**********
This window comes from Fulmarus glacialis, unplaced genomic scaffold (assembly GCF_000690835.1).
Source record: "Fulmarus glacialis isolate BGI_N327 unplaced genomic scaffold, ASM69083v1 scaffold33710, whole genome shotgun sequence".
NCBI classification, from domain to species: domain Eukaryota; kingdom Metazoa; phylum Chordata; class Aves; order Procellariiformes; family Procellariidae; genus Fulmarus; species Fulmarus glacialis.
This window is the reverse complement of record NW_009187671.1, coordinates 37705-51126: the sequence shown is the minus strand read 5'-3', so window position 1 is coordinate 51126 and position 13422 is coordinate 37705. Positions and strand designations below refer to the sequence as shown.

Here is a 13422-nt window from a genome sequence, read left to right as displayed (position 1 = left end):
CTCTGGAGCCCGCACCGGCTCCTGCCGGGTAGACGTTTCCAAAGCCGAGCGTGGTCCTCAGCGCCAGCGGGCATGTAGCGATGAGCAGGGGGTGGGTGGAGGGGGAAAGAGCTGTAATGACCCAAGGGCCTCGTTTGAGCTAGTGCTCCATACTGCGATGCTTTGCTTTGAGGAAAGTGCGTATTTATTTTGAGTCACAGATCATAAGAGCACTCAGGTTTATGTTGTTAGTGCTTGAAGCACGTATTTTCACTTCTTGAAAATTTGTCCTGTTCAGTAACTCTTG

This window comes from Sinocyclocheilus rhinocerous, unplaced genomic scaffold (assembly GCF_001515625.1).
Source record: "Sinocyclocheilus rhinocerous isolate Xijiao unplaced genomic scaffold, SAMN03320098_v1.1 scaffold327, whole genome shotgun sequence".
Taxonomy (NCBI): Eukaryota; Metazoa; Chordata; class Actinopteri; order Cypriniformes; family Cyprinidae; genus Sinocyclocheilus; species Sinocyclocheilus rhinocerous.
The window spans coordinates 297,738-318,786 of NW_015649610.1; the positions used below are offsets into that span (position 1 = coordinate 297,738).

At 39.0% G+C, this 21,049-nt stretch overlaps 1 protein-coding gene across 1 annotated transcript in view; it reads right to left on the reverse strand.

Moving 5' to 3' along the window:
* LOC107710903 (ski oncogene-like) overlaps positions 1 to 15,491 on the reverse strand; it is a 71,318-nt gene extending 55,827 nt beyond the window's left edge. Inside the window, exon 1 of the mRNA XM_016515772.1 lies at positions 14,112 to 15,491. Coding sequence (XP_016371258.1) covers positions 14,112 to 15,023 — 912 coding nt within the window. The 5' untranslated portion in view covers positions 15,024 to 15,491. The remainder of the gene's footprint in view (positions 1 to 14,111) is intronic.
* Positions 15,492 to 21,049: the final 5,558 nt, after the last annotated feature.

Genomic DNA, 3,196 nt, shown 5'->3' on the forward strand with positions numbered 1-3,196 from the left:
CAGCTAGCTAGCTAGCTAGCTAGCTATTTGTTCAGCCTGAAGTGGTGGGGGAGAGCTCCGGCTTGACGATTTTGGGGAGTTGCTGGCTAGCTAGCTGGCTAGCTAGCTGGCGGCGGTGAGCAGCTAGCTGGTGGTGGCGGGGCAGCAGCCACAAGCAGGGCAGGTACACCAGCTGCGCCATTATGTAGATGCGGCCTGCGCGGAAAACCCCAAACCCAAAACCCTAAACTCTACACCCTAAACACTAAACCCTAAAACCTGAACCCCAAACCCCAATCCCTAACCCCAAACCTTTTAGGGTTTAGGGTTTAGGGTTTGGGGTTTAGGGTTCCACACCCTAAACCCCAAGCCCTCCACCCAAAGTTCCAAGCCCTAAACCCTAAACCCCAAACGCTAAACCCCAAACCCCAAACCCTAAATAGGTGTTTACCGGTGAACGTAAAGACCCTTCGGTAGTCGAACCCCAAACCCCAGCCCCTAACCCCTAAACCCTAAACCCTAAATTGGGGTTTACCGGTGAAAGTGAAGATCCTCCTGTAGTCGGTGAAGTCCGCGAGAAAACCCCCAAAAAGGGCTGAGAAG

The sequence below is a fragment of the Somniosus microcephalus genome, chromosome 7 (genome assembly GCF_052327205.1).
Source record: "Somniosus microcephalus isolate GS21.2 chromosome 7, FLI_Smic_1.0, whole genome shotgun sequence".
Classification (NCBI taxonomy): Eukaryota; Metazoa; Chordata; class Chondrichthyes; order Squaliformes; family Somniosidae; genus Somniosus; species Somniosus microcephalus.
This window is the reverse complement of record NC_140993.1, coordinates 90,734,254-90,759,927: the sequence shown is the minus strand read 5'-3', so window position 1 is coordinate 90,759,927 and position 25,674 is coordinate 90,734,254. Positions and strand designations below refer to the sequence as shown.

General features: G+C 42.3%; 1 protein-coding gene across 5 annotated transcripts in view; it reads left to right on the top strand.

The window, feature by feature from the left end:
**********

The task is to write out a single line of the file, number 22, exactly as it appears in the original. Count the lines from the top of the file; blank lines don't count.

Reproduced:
The window, feature by feature from the left end: